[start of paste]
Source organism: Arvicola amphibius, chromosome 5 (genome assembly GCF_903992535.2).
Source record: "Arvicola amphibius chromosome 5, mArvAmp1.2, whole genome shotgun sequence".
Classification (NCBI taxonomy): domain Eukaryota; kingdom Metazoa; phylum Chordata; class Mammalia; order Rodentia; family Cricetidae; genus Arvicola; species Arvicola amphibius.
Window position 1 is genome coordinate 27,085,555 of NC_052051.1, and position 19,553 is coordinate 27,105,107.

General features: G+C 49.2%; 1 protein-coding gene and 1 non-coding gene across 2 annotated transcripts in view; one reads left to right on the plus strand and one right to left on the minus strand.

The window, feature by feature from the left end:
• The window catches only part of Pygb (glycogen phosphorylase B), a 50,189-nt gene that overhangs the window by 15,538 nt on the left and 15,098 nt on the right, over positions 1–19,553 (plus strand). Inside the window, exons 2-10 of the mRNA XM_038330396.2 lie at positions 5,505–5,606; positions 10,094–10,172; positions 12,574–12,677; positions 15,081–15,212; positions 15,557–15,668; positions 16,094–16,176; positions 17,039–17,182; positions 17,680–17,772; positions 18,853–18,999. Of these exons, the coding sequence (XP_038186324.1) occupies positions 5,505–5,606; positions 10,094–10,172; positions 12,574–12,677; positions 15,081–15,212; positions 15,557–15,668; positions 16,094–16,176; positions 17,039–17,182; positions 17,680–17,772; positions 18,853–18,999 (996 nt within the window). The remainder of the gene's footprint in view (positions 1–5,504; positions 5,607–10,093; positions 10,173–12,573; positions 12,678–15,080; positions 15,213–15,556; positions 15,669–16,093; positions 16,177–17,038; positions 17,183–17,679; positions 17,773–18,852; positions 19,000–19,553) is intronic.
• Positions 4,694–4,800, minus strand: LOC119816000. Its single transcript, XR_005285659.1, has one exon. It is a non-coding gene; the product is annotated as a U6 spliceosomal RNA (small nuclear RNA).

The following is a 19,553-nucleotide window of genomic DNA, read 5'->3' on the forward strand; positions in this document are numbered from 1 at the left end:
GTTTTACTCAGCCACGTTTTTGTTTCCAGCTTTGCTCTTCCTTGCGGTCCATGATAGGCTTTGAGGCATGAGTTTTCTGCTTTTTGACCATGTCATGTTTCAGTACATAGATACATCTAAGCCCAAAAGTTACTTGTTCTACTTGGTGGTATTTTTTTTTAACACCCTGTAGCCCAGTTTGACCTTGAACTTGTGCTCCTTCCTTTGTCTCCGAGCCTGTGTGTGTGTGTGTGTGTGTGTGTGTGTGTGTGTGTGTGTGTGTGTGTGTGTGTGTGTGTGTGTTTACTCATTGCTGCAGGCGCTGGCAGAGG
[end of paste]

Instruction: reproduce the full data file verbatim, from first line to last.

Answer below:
Source organism: Arvicola amphibius, chromosome 5 (genome assembly GCF_903992535.2).
Source record: "Arvicola amphibius chromosome 5, mArvAmp1.2, whole genome shotgun sequence".
Classification (NCBI taxonomy): domain Eukaryota; kingdom Metazoa; phylum Chordata; class Mammalia; order Rodentia; family Cricetidae; genus Arvicola; species Arvicola amphibius.
Window position 1 is genome coordinate 27,085,555 of NC_052051.1, and position 19,553 is coordinate 27,105,107.

General features: G+C 49.2%; 1 protein-coding gene and 1 non-coding gene across 2 annotated transcripts in view; one reads left to right on the plus strand and one right to left on the minus strand.

The window, feature by feature from the left end:
• The window catches only part of Pygb (glycogen phosphorylase B), a 50,189-nt gene that overhangs the window by 15,538 nt on the left and 15,098 nt on the right, over positions 1–19,553 (plus strand). Inside the window, exons 2-10 of the mRNA XM_038330396.2 lie at positions 5,505–5,606; positions 10,094–10,172; positions 12,574–12,677; positions 15,081–15,212; positions 15,557–15,668; positions 16,094–16,176; positions 17,039–17,182; positions 17,680–17,772; positions 18,853–18,999. Of these exons, the coding sequence (XP_038186324.1) occupies positions 5,505–5,606; positions 10,094–10,172; positions 12,574–12,677; positions 15,081–15,212; positions 15,557–15,668; positions 16,094–16,176; positions 17,039–17,182; positions 17,680–17,772; positions 18,853–18,999 (996 nt within the window). The remainder of the gene's footprint in view (positions 1–5,504; positions 5,607–10,093; positions 10,173–12,573; positions 12,678–15,080; positions 15,213–15,556; positions 15,669–16,093; positions 16,177–17,038; positions 17,183–17,679; positions 17,773–18,852; positions 19,000–19,553) is intronic.
• Positions 4,694–4,800, minus strand: LOC119816000. Its single transcript, XR_005285659.1, has one exon. It is a non-coding gene; the product is annotated as a U6 spliceosomal RNA (small nuclear RNA).

The following is a 19,553-nucleotide window of genomic DNA, read 5'->3' on the forward strand; positions in this document are numbered from 1 at the left end:
GTTTTACTCAGCCACGTTTTTGTTTCCAGCTTTGCTCTTCCTTGCGGTCCATGATAGGCTTTGAGGCATGAGTTTTCTGCTTTTTGACCATGTCATGTTTCAGTACATAGATACATCTAAGCCCAAAAGTTACTTGTTCTACTTGGTGGTATTTTTTTTTAACACCCTGTAGCCCAGTTTGACCTTGAACTTGTGCTCCTTCCTTTGTCTCCGAGCCTGTGTGTGTGTGTGTGTGTGTGTGTGTGTGTGTGTGTGTGTGTGTGTGTGTGTGTGTGTGTGTGTTTACTCATTGCTGCAGGCGCTGGCAGAGG